Bioactive amines in Passiflora are affected by species and fruit development

Larissa L. Bomtempo, Ana Maria Costa, Herbert Lima, Nicki Engeseth, Maria Beatriz A. Gloria

Research output: Contribution to journalArticlepeer-review


Bioactive amines were determined in selected passion fruit species and throughout fruit development. The same amines (spermine, spermidine, agmatine, putrescine and tryptamine) were found in four Passiflora species (2008–2010 growing seasons) at different concentrations: P. alata had higher polyamines (spermine + spermidine, 8.41 mg/100 g); P. setacea and P. nitida had higher putrescine (> 7.0 mg/100 g); and P. setacea had higher agmatine contents (1.37 mg/100 g) compared to the others. The indolamine tryptamine was present at low concentrations in all species (~ 0.05 mg/100 g). P. nitida and P. alata had the highest soluble solids (~ 18°Brix); P. edulis had the lowest pH (2.97) and P. nitida the highest pH (4.19). Throughout P. setacea fruit development, the concentrations of spermidine, putrescine and agmatine decreased; spermine contents did not change; and pH decreased. Fruit shelf life and some of the health promoting properties of Passiflora and their synthesis are modulated by species.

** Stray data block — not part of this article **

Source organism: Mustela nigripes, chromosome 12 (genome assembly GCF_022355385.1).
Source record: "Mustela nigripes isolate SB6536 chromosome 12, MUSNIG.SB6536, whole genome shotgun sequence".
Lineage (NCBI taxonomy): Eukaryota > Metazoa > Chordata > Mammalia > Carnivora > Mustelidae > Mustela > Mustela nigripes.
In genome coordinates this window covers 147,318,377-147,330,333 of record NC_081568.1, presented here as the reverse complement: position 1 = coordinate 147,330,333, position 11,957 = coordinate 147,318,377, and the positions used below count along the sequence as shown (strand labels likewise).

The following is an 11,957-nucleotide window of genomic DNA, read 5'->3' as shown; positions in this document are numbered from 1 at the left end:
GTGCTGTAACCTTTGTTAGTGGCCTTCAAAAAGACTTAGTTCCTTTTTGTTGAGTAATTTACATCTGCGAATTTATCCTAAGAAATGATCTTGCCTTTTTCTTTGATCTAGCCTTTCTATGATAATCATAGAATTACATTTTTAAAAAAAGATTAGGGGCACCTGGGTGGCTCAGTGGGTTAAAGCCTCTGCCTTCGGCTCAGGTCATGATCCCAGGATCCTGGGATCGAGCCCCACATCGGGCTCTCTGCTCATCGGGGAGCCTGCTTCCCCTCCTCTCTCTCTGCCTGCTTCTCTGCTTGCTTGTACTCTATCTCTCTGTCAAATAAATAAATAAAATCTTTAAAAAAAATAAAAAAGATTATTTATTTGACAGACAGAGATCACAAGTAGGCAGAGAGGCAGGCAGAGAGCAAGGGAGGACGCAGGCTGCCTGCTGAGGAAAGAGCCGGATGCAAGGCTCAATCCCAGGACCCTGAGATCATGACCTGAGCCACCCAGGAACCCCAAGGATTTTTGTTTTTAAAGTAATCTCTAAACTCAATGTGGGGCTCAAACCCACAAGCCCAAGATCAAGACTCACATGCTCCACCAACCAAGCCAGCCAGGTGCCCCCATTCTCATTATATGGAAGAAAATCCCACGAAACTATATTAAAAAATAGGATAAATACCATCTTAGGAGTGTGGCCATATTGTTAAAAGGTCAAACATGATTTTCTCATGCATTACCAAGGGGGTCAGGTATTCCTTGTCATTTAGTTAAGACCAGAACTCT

Original languageEnglish (US)
Pages (from-to)733-738
Number of pages6
JournalFood Research International
StatePublished - Nov 1 2016


  • Agmatine
  • Passion fruit
  • Ripening
  • Spermidine
  • Spermine
  • Tryptamine

ASJC Scopus subject areas

  • Food Science


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